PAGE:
Why do the wicked prosper while the weak and feeble are ground to dust? Day of Wrath takes on one of the great theological quandaries, a question that has led to much debate and also much doubt. How can people who believe in a good God deal with the persistence of wickedness all around them? And who can try to reconcile this wickedness?
In a small Denmark town, Rev. Absalon Pederssøn (Thorkild Roose) is the final voice of judgment against those who are wicked. During this time, the witch hunt in Denmark is at its zenith. After snaring an old woman, Herlofs Marte (Anna Svierkier), accused of witchcraft, Absalon is forced to face his own past, a rather juicy secret that allowed him to marry his second wife, Anne (Lisbeth Movin).
Therefore, the film brings into question if this man even has the right to condemn and judge these people to their deaths when he is guilty of a wickedness that is perhaps even more sinister than the sins commuted by those he has burned alive. Furthermore, he is unable to see the very wickedness that abides under his own roof.
While this adds to the thematic tension of the film, it’s also a great bit of drama. Each character has a limit to what they know and it creates for tense sequences as the characters try to each hid their wickedness and indiscretions from each other, creating some emotionally gut wrenching moments where everything stands upon the edge of a knife.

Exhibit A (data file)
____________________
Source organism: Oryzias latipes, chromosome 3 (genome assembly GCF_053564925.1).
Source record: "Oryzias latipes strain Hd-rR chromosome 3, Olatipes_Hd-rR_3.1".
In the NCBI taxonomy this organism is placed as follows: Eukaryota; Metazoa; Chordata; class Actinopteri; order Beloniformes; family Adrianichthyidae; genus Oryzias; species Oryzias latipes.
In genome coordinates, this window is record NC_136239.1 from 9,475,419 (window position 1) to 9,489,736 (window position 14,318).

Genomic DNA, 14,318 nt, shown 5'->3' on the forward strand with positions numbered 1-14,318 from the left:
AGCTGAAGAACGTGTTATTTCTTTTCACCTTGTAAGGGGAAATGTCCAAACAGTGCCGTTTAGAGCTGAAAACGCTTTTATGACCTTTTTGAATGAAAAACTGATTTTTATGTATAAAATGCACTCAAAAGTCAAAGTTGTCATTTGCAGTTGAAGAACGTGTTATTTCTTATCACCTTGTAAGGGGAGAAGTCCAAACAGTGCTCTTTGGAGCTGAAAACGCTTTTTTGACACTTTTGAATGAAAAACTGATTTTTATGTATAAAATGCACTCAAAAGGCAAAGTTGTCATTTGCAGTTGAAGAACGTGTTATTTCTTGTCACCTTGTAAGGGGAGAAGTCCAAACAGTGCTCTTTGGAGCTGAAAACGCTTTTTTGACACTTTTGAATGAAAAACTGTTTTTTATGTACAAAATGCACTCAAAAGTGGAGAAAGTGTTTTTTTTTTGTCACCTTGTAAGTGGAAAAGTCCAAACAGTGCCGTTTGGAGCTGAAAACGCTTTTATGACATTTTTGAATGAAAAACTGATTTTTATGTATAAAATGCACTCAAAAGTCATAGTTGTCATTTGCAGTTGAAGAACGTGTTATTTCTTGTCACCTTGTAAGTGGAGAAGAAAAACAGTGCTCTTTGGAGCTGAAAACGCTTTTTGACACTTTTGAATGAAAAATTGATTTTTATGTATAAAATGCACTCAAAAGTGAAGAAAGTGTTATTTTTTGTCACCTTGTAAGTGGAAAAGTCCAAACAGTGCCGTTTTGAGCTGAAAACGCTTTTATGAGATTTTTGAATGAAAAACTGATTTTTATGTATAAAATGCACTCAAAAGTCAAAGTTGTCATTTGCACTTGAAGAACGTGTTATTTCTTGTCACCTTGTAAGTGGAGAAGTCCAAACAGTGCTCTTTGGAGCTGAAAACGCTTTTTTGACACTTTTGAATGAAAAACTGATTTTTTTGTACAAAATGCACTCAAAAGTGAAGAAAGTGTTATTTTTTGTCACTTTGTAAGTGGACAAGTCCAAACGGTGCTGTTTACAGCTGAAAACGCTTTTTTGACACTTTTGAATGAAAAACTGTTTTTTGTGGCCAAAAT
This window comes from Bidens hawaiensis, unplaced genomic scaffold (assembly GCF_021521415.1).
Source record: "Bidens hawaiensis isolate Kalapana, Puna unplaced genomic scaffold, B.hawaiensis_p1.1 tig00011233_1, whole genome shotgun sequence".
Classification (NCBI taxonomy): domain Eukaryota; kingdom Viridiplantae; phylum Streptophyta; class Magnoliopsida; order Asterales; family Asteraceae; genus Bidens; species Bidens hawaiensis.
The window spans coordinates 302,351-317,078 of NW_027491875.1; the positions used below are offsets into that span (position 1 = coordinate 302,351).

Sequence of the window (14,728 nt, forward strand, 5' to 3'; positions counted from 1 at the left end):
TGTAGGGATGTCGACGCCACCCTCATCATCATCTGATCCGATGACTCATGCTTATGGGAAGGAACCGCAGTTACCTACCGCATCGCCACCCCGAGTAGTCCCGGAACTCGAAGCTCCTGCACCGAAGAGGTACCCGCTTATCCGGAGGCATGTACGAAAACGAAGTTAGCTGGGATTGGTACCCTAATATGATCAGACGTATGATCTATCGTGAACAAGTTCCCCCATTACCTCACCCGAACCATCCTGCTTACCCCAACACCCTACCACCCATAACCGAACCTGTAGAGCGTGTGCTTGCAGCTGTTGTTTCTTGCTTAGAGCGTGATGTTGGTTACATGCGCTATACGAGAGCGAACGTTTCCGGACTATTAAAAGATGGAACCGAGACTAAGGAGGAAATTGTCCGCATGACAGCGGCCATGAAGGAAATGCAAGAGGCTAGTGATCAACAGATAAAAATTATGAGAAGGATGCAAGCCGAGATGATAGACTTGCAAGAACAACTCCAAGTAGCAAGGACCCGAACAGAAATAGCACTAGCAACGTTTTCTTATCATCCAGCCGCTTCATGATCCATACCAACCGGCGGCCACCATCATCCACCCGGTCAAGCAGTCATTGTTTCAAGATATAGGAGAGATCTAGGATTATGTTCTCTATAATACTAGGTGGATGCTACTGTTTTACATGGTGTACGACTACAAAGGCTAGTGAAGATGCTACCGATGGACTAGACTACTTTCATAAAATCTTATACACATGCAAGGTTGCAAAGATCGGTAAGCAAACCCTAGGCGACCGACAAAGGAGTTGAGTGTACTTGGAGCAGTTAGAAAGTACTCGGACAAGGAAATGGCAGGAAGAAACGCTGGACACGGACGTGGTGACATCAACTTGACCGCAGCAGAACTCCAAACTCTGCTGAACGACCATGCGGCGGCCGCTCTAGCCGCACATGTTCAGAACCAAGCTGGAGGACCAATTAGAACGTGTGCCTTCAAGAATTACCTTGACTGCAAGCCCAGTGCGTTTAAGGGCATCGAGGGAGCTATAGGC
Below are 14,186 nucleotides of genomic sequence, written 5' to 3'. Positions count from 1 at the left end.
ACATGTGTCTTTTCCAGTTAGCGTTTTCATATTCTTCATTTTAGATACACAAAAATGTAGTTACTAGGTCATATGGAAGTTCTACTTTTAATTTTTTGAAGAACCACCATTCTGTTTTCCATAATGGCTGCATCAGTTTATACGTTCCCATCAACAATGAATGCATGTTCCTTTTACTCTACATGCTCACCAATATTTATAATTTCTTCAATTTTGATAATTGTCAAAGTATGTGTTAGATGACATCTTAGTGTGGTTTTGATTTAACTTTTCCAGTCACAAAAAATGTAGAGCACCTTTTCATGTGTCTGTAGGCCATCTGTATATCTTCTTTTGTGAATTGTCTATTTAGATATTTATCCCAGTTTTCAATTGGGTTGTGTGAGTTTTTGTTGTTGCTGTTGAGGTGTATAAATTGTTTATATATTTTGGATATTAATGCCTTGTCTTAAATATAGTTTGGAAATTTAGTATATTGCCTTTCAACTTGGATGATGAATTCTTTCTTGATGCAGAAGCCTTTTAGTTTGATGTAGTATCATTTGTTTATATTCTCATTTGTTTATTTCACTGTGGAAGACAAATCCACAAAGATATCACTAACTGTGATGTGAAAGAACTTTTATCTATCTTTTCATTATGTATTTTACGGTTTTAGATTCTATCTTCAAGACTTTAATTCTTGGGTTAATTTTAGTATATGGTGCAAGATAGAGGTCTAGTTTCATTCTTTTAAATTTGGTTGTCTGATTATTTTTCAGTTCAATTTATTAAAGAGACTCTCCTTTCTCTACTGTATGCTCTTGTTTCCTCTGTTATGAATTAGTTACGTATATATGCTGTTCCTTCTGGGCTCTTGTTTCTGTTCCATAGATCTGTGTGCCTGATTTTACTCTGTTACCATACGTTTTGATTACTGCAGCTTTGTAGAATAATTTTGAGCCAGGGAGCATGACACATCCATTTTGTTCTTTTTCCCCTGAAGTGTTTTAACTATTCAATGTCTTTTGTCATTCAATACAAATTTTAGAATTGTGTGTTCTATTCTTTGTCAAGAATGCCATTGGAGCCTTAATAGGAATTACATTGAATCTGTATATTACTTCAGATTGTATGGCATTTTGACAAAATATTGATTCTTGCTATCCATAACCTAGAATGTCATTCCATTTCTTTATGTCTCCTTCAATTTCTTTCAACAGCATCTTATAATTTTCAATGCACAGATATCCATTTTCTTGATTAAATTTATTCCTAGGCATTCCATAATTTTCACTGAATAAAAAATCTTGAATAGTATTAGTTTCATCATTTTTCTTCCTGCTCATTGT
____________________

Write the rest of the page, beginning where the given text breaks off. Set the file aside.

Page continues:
Director Carl Theodor Dreyer and the various actors of the film do a fantastic job at capturing some dark and depraved material in such a menacing and foreboding way without being explicit or salacious. There’s some gruesome violence and deviant sexual acts that take place off the camera, but the way the film is shot and the reaction of the characters make some revolting and sickening moment where the full wickedness of their act is felt.
Dreyer and cinematographer Karl Andersson give the film a fantastic dark and foreboding mood. One of the real powers of these two as visual craftsmen is their ability to get fantastic contrast between the light and the dark and craft lighting that feels dramatic without being visually overwhelming or distracting.
The story, theme and visuals all build around the idea that wickedness is inescapable. Here’s a society built around purging all evil from its midst, but all it has taught the people is how to deceive those around them. Acts of judgment don’t have the power to stop it and sometimes can only add to the wickedness.
The film has no hope to offer, only judgment and wrath. It’s a strong exploration of a theological issue, but it also seems gung-ho about bringing the hammer down on everyone. Is there no chance for any sort of redemption for these characters or is the coming wrath inevitable? Day of Wrath isn’t interested redemption, making it a clean separation from Ordet, it’s only interested in damnation.
© 2011 James Blake Ewing